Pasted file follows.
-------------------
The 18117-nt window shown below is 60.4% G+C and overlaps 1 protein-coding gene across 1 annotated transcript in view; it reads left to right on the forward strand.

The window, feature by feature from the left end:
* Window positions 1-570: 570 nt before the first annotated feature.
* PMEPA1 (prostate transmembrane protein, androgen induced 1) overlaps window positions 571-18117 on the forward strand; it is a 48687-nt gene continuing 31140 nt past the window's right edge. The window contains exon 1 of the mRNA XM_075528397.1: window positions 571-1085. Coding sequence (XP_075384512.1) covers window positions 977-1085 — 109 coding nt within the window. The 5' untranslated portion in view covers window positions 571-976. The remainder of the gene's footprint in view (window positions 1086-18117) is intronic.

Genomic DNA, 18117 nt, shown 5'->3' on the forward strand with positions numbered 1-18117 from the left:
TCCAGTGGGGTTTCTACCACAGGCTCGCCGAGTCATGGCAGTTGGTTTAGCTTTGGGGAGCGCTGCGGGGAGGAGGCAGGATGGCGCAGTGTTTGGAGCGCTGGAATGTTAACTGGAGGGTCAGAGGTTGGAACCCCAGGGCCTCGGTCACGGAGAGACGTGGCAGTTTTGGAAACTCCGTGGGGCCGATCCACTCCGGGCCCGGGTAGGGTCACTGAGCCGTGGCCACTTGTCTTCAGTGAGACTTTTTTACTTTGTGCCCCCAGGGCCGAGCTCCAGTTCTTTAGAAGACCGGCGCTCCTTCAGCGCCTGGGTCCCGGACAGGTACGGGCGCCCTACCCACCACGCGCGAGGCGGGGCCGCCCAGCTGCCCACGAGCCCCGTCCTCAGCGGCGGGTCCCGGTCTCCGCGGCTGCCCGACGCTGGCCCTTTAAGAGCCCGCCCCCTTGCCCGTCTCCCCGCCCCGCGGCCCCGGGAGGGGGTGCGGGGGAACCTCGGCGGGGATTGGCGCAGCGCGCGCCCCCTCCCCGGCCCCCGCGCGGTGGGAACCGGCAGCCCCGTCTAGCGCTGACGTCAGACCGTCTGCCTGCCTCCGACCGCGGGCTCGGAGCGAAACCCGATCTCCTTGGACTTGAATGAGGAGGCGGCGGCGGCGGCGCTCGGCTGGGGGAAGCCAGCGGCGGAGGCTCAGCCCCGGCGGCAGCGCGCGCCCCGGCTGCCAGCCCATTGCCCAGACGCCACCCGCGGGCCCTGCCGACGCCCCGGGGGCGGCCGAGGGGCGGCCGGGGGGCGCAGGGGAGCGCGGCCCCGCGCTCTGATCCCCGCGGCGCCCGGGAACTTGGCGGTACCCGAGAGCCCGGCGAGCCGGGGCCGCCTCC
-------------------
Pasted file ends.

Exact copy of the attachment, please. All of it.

The 18117-nt window shown below is 60.4% G+C and overlaps 1 protein-coding gene across 1 annotated transcript in view; it reads left to right on the forward strand.

The window, feature by feature from the left end:
* Window positions 1-570: 570 nt before the first annotated feature.
* PMEPA1 (prostate transmembrane protein, androgen induced 1) overlaps window positions 571-18117 on the forward strand; it is a 48687-nt gene continuing 31140 nt past the window's right edge. The window contains exon 1 of the mRNA XM_075528397.1: window positions 571-1085. Coding sequence (XP_075384512.1) covers window positions 977-1085 — 109 coding nt within the window. The 5' untranslated portion in view covers window positions 571-976. The remainder of the gene's footprint in view (window positions 1086-18117) is intronic.

Genomic DNA, 18117 nt, shown 5'->3' on the forward strand with positions numbered 1-18117 from the left:
TCCAGTGGGGTTTCTACCACAGGCTCGCCGAGTCATGGCAGTTGGTTTAGCTTTGGGGAGCGCTGCGGGGAGGAGGCAGGATGGCGCAGTGTTTGGAGCGCTGGAATGTTAACTGGAGGGTCAGAGGTTGGAACCCCAGGGCCTCGGTCACGGAGAGACGTGGCAGTTTTGGAAACTCCGTGGGGCCGATCCACTCCGGGCCCGGGTAGGGTCACTGAGCCGTGGCCACTTGTCTTCAGTGAGACTTTTTTACTTTGTGCCCCCAGGGCCGAGCTCCAGTTCTTTAGAAGACCGGCGCTCCTTCAGCGCCTGGGTCCCGGACAGGTACGGGCGCCCTACCCACCACGCGCGAGGCGGGGCCGCCCAGCTGCCCACGAGCCCCGTCCTCAGCGGCGGGTCCCGGTCTCCGCGGCTGCCCGACGCTGGCCCTTTAAGAGCCCGCCCCCTTGCCCGTCTCCCCGCCCCGCGGCCCCGGGAGGGGGTGCGGGGGAACCTCGGCGGGGATTGGCGCAGCGCGCGCCCCCTCCCCGGCCCCCGCGCGGTGGGAACCGGCAGCCCCGTCTAGCGCTGACGTCAGACCGTCTGCCTGCCTCCGACCGCGGGCTCGGAGCGAAACCCGATCTCCTTGGACTTGAATGAGGAGGCGGCGGCGGCGGCGCTCGGCTGGGGGAAGCCAGCGGCGGAGGCTCAGCCCCGGCGGCAGCGCGCGCCCCGGCTGCCAGCCCATTGCCCAGACGCCACCCGCGGGCCCTGCCGACGCCCCGGGGGCGGCCGAGGGGCGGCCGGGGGGCGCAGGGGAGCGCGGCCCCGCGCTCTGATCCCCGCGGCGCCCGGGAACTTGGCGGTACCCGAGAGCCCGGCGAGCCGGGGCCGCCTCC